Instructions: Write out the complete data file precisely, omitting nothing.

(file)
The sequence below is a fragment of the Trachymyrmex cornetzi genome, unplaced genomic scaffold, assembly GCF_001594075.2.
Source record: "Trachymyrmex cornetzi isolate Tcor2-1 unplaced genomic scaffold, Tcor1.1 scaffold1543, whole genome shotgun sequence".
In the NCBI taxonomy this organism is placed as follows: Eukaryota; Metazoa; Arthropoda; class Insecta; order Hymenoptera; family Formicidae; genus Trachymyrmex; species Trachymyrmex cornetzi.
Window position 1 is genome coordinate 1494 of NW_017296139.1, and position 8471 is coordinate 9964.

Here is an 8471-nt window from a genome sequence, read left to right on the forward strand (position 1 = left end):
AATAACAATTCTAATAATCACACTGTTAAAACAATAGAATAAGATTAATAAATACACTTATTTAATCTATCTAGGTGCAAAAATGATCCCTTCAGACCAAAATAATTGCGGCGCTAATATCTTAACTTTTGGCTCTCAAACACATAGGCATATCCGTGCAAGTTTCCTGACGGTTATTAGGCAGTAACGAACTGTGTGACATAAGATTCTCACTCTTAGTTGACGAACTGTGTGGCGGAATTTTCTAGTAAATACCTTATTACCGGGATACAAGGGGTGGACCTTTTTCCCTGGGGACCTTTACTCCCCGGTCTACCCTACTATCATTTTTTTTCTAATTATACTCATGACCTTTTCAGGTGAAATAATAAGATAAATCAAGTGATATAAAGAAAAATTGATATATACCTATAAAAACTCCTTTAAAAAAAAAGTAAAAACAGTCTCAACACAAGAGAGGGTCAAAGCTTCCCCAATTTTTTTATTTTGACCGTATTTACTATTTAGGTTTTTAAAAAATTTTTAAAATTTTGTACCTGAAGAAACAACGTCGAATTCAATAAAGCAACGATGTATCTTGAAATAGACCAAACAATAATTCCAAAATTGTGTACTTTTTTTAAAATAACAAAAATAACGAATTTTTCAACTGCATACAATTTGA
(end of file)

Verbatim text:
The sequence below is a fragment of the Trachymyrmex cornetzi genome, unplaced genomic scaffold, assembly GCF_001594075.2.
Source record: "Trachymyrmex cornetzi isolate Tcor2-1 unplaced genomic scaffold, Tcor1.1 scaffold1543, whole genome shotgun sequence".
In the NCBI taxonomy this organism is placed as follows: Eukaryota; Metazoa; Arthropoda; class Insecta; order Hymenoptera; family Formicidae; genus Trachymyrmex; species Trachymyrmex cornetzi.
Window position 1 is genome coordinate 1494 of NW_017296139.1, and position 8471 is coordinate 9964.

Here is an 8471-nt window from a genome sequence, read left to right on the forward strand (position 1 = left end):
AATAACAATTCTAATAATCACACTGTTAAAACAATAGAATAAGATTAATAAATACACTTATTTAATCTATCTAGGTGCAAAAATGATCCCTTCAGACCAAAATAATTGCGGCGCTAATATCTTAACTTTTGGCTCTCAAACACATAGGCATATCCGTGCAAGTTTCCTGACGGTTATTAGGCAGTAACGAACTGTGTGACATAAGATTCTCACTCTTAGTTGACGAACTGTGTGGCGGAATTTTCTAGTAAATACCTTATTACCGGGATACAAGGGGTGGACCTTTTTCCCTGGGGACCTTTACTCCCCGGTCTACCCTACTATCATTTTTTTTCTAATTATACTCATGACCTTTTCAGGTGAAATAATAAGATAAATCAAGTGATATAAAGAAAAATTGATATATACCTATAAAAACTCCTTTAAAAAAAAAGTAAAAACAGTCTCAACACAAGAGAGGGTCAAAGCTTCCCCAATTTTTTTATTTTGACCGTATTTACTATTTAGGTTTTTAAAAAATTTTTAAAATTTTGTACCTGAAGAAACAACGTCGAATTCAATAAAGCAACGATGTATCTTGAAATAGACCAAACAATAATTCCAAAATTGTGTACTTTTTTTAAAATAACAAAAATAACGAATTTTTCAACTGCATACAATTTGA